Monday’s Rockland City Council meeting was phenomenal. A standing-room-only crowd of 100 or so, people were lined up from the mic all along the rear wall and the opposite side of the City Council chamber. There was a palpable feeling in the room. Something like power, like fear, like community, with all its tensions and intimacies, the feeling of people who are loving, who want to make change, who want to be heard. I think we were all amazed that the room was so overflowing — in every way possible.

In the public comment section, 34 people spoke for 1.75 hours. Nearly all were speaking about the “Resolution of Commitment to Promoting an Open, Respectful, Healthy Community” which is scheduled for a vote at next Monday’s City Council meeting. Be there for that historic vote: March 13, 6 p.m.

While a tiny minority of people spoke against the idea of a resolution entirely, not a single person mentioned wanting a shorter or compromised version. If anything, they said, “We would want more in it, not less.” People spoke passionately of personal experiences, scrubbing red swastikas off their synagogue wall, being yelled at with anti-gay slurs on the street, family histories of fleeing the Nazis, the fear and harassment, the high suicide attempt rates and homelessness of local LGBTQI youth; they spoke of many of our family histories as immigrants, and of the recent KKK activity in our area. They spoke of disability and stigma, of white privilege, and of wanting to make the resolution action, not merely gesture. They spoke of safe harbor, of shelter, of the lighthouse as metaphor.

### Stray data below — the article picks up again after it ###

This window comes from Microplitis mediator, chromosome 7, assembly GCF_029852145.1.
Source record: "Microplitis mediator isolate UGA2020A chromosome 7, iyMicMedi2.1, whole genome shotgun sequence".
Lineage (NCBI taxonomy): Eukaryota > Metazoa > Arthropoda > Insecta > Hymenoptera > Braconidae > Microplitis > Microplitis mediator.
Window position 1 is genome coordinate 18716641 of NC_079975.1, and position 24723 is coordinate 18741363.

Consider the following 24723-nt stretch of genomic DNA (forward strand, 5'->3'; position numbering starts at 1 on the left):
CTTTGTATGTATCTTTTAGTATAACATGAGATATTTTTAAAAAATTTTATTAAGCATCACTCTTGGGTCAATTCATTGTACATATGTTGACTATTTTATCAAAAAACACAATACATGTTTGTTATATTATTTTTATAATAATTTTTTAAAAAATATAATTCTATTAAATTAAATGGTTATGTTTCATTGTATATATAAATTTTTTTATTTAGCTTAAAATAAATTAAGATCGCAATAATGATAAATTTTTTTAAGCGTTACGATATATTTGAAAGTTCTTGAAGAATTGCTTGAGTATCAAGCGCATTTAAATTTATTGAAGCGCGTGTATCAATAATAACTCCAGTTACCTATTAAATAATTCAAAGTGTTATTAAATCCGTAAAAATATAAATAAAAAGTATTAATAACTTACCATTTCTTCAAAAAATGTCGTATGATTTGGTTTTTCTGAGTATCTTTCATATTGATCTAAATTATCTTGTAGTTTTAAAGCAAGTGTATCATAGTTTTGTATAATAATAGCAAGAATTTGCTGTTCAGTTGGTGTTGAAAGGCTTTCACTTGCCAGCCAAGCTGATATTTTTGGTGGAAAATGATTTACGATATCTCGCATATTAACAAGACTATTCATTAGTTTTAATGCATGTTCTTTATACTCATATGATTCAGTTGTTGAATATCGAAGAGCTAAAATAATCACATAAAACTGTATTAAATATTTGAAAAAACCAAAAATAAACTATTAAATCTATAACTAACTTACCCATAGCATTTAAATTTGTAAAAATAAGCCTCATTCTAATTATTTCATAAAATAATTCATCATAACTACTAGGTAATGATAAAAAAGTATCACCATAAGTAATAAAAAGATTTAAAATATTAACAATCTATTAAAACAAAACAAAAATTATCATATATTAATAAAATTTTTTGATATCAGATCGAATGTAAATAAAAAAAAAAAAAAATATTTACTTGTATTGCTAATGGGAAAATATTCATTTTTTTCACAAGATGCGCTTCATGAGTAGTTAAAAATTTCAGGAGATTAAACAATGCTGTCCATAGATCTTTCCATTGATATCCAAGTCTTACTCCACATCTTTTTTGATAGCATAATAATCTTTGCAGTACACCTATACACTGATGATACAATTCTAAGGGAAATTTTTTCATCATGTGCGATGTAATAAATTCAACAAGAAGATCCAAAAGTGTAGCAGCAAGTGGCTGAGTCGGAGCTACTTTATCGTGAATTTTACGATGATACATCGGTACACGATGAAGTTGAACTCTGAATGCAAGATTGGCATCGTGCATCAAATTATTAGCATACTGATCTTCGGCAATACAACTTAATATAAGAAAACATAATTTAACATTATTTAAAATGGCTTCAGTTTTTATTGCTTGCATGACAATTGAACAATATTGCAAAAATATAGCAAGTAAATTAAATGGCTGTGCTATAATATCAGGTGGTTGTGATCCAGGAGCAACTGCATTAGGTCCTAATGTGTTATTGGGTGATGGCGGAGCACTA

I want to thank everyone who has been involved in this process. To all the Rockland organizations, businesses, and religious institutions who put themselves out there in support. To all the people who organized behind the scenes. To all the people who, for so many reasons, cannot speak publicly. To the people who spoke against the resolution — while I see things differently, and while some of you expressed anti-LGBTQI opinions which I think have dangerous consequences — I appreciated that you were there for the discussion as well, and in some cases I share some of your concerns — such as the desire to make sure this area doesn’t get so gentrified that elders can’t live here, or the desire to make the Rec Center public again. To the people who spoke, so passionately, so from the heart. Who opened up something in our community. Who revealed vulnerability and pain. Who broke open the heart so often missing in the strict confines of city halls.

Becca Shaw Glaser, Rockland